‘What base material do they use these days? Silicone? Carbon?’
    ‘Zinc-based ginger with a cardamom isotope. You get peace-loving bipeds with low flatulence and good posture. We’re here.’
    Once the scaffo-magnets were in place, they set about sealing the light leak.
    ‘How did this happen?’ Harry wrestled with the parallel dimension.
    ‘Office party. Someone snagged the fabric of time with their party heels.’
    John steadied the magnets while Harry stitched the hole shut.
    ‘Doris said we should take a cruise. Jupiter’s good value since they reupholstered its Red Spot. There. Time for a break.’

  11. @beadanna7
    300 words
    Construction Worker; Coffee Shop; Comedy

    Coffee With the Village People

    Greg was having a hard time waking up. He had forgotten to buy milk, and detested drinking coffee without it, likening it to a cup of hot gasoline, so he decided on the spur of the moment to stop at Cuppa Joe, his local java joint, on his way to work. He had a minor flirtation going with one of the baristas there and was looking forward to a little repartee.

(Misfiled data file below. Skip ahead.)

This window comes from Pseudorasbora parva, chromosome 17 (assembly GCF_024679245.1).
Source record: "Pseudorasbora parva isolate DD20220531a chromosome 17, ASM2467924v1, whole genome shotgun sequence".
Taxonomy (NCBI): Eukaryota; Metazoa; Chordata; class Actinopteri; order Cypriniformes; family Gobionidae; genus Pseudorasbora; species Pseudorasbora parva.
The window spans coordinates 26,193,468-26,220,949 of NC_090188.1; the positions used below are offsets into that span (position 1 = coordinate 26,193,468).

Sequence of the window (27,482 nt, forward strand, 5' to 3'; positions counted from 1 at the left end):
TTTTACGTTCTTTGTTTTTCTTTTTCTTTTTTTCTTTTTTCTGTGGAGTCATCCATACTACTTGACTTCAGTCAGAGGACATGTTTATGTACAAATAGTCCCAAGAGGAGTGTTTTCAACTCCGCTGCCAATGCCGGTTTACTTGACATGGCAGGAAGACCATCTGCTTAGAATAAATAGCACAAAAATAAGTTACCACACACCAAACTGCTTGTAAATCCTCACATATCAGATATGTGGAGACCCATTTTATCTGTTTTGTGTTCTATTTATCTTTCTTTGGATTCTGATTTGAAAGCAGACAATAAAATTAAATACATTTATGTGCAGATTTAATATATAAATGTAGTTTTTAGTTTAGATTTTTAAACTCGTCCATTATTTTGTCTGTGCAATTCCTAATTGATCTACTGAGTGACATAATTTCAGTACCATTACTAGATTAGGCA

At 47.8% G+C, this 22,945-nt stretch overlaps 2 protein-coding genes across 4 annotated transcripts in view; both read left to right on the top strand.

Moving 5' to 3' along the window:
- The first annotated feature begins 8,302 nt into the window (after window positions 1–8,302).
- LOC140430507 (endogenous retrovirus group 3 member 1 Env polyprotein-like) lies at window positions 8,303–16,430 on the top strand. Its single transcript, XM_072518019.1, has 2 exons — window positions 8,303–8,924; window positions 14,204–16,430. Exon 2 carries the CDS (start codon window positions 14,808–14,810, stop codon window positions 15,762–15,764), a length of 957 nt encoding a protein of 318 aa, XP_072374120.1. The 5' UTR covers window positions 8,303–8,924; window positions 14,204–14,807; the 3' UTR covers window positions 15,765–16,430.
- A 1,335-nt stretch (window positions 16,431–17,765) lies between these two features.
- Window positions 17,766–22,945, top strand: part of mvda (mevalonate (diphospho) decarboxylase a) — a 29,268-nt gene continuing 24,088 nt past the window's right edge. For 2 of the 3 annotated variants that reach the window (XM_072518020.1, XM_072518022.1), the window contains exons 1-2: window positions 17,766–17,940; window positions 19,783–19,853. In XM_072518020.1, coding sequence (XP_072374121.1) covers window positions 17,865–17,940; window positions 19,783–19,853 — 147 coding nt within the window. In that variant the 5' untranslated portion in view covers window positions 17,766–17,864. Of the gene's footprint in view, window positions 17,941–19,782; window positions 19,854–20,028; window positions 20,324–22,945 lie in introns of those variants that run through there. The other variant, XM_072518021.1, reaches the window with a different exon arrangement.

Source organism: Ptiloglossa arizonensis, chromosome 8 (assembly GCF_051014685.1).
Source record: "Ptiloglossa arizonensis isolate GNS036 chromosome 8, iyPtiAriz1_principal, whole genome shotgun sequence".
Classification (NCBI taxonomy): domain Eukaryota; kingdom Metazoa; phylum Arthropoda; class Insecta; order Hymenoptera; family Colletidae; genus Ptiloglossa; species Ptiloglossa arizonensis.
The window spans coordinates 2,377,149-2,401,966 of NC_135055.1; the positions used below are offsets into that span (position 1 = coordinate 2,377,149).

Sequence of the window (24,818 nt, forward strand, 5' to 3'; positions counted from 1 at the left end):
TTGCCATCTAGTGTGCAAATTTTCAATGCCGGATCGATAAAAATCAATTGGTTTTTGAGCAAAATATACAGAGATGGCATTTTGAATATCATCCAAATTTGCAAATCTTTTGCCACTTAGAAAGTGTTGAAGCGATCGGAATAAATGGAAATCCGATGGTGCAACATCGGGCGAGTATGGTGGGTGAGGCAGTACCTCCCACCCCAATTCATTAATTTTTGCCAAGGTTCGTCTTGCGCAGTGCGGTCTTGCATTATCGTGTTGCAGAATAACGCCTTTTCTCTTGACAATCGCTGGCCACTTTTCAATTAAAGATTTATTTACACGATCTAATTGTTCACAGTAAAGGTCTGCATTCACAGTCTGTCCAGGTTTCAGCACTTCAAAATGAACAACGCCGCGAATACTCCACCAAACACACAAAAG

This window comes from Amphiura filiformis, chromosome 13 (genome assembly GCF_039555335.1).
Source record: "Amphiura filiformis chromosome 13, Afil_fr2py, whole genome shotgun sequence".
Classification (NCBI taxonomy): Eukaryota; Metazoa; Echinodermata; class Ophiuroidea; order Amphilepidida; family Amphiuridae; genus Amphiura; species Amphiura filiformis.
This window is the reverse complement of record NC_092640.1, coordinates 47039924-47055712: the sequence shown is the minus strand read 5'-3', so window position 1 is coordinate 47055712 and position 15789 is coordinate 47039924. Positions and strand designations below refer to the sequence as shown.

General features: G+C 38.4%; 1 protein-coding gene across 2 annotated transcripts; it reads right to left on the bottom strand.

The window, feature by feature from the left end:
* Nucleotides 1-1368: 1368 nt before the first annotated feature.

Cuppa Joe was crowded, and Greg got in line. Just in front of him was a guy straight out of a movie, with his leathers and his bandanna, and all the tattoos covering every inch of skin. In front of him was a young man with long, straight black hair and bronze skin, his black eyes snapping over his high cheekbones. Next was a highway patrolman, just stepping up to the register. Greg started to wonder if he had woken up in the twilight zone when the door opened and a girl who could only be described as a sailor walked into the shop. Greg could see his barista behind the counter, whispering with her coworkers and laughing at the ensemble that had shown up in their store, and he belatedly realized he had come inside wearing his hard hat and bags. At that moment the song changed to an impossibly familiar tune. The cop turned, tucking his gloves in his belt.
    “You with me?” he asked the young man, with an inviting grin.
    “Sure, why not. I am Cherokee.”
    Greg stepped forward.
    “I’m in,” he volunteered.
    The biker sighed. “You want us to make the letters and everything?” he asked.
    “We kinda have to,” the sailor girl replied.
    The song swelled to its refrain.
    All five of them lifted their arms.
    “YMCA!” they all sang together.